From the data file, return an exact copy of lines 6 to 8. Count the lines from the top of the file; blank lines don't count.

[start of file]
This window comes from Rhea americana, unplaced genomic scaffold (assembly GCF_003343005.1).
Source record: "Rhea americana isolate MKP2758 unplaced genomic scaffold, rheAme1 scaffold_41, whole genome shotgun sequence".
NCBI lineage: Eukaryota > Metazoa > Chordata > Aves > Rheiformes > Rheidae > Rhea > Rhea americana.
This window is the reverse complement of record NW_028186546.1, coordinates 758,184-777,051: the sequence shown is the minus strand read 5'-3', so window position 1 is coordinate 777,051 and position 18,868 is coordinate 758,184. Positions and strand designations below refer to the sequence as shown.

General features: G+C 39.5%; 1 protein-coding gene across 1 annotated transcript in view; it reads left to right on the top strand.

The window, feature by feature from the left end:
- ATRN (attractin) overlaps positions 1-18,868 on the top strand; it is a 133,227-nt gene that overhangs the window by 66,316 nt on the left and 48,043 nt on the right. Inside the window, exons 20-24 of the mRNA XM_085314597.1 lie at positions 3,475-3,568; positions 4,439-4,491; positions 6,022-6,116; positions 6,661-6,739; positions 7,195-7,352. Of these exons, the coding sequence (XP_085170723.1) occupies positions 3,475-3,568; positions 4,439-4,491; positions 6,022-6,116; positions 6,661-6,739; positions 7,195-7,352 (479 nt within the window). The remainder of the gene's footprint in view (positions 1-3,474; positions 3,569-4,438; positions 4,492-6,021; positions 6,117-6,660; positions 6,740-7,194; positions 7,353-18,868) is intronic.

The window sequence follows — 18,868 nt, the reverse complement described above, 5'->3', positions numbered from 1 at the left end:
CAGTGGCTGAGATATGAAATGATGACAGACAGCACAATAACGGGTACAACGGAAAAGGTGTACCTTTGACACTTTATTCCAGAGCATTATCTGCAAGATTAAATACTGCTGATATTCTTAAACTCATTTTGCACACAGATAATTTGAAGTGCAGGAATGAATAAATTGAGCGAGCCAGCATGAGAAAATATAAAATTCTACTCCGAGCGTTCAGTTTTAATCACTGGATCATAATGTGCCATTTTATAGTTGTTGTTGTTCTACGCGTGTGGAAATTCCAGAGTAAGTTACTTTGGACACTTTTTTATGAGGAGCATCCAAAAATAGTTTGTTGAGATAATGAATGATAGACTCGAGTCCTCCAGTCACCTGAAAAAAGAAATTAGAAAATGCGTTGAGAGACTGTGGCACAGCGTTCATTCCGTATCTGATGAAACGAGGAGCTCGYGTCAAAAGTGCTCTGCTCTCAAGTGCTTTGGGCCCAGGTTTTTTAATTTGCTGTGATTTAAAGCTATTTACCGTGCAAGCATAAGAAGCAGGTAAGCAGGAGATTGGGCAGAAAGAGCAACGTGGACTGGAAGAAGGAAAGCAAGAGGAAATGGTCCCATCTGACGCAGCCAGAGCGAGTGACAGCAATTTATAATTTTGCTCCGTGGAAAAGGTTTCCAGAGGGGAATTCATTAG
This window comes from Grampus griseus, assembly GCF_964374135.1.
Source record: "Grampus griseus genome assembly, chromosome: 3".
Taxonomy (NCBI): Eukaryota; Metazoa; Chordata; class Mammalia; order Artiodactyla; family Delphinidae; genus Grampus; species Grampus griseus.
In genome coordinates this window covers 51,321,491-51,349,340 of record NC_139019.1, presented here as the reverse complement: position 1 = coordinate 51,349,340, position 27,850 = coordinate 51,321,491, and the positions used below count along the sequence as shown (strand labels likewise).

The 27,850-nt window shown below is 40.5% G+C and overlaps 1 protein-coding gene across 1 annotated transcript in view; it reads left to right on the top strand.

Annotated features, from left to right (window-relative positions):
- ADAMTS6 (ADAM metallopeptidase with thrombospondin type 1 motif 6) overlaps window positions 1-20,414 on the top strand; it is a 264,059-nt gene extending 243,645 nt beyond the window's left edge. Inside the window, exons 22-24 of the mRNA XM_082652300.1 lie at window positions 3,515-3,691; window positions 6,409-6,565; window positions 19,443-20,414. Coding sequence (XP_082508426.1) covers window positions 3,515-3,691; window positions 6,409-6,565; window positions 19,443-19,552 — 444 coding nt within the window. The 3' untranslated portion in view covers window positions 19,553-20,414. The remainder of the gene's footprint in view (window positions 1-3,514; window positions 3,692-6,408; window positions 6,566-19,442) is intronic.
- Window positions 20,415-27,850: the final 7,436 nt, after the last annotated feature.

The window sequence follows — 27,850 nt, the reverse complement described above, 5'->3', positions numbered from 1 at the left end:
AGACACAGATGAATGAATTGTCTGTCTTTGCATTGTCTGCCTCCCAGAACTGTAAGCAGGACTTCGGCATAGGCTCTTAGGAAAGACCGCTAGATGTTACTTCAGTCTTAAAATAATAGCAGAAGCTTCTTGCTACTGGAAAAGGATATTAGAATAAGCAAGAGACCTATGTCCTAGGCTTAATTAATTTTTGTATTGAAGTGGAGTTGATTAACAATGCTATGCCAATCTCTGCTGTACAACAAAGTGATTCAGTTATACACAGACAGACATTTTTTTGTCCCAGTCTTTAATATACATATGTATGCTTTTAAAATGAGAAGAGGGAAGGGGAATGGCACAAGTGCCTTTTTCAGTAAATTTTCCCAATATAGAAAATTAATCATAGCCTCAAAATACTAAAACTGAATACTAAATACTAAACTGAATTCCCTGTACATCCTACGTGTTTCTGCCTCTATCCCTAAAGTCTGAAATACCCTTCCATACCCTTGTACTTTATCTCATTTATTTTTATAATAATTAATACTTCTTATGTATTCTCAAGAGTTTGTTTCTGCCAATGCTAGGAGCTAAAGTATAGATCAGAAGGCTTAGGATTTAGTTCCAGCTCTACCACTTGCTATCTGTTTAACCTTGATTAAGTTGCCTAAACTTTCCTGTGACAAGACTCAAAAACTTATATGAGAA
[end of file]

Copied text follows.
The window, feature by feature from the left end:
- ATRN (attractin) overlaps positions 1-18,868 on the top strand; it is a 133,227-nt gene that overhangs the window by 66,316 nt on the left and 48,043 nt on the right. Inside the window, exons 20-24 of the mRNA XM_085314597.1 lie at positions 3,475-3,568; positions 4,439-4,491; positions 6,022-6,116; positions 6,661-6,739; positions 7,195-7,352. Of these exons, the coding sequence (XP_085170723.1) occupies positions 3,475-3,568; positions 4,439-4,491; positions 6,022-6,116; positions 6,661-6,739; positions 7,195-7,352 (479 nt within the window). The remainder of the gene's footprint in view (positions 1-3,474; positions 3,569-4,438; positions 4,492-6,021; positions 6,117-6,660; positions 6,740-7,194; positions 7,353-18,868) is intronic.

The window sequence follows — 18,868 nt, the reverse complement described above, 5'->3', positions numbered from 1 at the left end: